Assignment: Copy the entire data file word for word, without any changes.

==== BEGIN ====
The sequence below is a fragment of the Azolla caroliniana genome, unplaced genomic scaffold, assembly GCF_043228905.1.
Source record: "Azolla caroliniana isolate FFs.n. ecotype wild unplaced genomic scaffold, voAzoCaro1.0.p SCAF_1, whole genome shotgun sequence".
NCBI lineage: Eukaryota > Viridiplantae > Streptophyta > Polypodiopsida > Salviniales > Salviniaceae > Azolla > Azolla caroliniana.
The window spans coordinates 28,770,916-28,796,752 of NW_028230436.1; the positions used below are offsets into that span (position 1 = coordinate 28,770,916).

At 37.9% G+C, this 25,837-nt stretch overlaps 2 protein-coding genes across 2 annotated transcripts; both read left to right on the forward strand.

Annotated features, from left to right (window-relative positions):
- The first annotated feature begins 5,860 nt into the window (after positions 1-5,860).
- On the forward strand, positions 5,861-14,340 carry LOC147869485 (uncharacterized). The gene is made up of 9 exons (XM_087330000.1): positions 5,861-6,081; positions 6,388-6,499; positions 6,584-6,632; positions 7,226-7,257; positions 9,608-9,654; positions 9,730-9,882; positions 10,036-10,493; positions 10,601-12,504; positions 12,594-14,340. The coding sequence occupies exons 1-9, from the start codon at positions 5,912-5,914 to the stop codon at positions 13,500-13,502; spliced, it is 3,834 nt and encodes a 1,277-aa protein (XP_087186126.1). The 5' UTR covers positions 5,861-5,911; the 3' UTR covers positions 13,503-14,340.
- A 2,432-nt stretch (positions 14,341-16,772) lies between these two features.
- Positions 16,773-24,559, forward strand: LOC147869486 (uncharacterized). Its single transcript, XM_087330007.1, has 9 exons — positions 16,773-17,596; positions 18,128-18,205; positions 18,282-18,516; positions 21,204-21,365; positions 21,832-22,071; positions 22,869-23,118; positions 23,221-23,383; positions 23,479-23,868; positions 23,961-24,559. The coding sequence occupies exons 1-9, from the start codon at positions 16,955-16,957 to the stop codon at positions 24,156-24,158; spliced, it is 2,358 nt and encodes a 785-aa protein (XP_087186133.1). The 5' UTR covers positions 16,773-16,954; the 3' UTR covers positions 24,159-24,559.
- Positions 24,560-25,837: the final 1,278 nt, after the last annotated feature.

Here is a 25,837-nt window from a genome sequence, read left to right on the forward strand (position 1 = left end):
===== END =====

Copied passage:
The sequence below is a fragment of the Azolla caroliniana genome, unplaced genomic scaffold, assembly GCF_043228905.1.
Source record: "Azolla caroliniana isolate FFs.n. ecotype wild unplaced genomic scaffold, voAzoCaro1.0.p SCAF_1, whole genome shotgun sequence".
NCBI lineage: Eukaryota > Viridiplantae > Streptophyta > Polypodiopsida > Salviniales > Salviniaceae > Azolla > Azolla caroliniana.
The window spans coordinates 28,770,916-28,796,752 of NW_028230436.1; the positions used below are offsets into that span (position 1 = coordinate 28,770,916).

At 37.9% G+C, this 25,837-nt stretch overlaps 2 protein-coding genes across 2 annotated transcripts; both read left to right on the forward strand.

Annotated features, from left to right (window-relative positions):
- The first annotated feature begins 5,860 nt into the window (after positions 1-5,860).
- On the forward strand, positions 5,861-14,340 carry LOC147869485 (uncharacterized). The gene is made up of 9 exons (XM_087330000.1): positions 5,861-6,081; positions 6,388-6,499; positions 6,584-6,632; positions 7,226-7,257; positions 9,608-9,654; positions 9,730-9,882; positions 10,036-10,493; positions 10,601-12,504; positions 12,594-14,340. The coding sequence occupies exons 1-9, from the start codon at positions 5,912-5,914 to the stop codon at positions 13,500-13,502; spliced, it is 3,834 nt and encodes a 1,277-aa protein (XP_087186126.1). The 5' UTR covers positions 5,861-5,911; the 3' UTR covers positions 13,503-14,340.
- A 2,432-nt stretch (positions 14,341-16,772) lies between these two features.
- Positions 16,773-24,559, forward strand: LOC147869486 (uncharacterized). Its single transcript, XM_087330007.1, has 9 exons — positions 16,773-17,596; positions 18,128-18,205; positions 18,282-18,516; positions 21,204-21,365; positions 21,832-22,071; positions 22,869-23,118; positions 23,221-23,383; positions 23,479-23,868; positions 23,961-24,559. The coding sequence occupies exons 1-9, from the start codon at positions 16,955-16,957 to the stop codon at positions 24,156-24,158; spliced, it is 2,358 nt and encodes a 785-aa protein (XP_087186133.1). The 5' UTR covers positions 16,773-16,954; the 3' UTR covers positions 24,159-24,559.
- Positions 24,560-25,837: the final 1,278 nt, after the last annotated feature.

Here is a 25,837-nt window from a genome sequence, read left to right on the forward strand (position 1 = left end):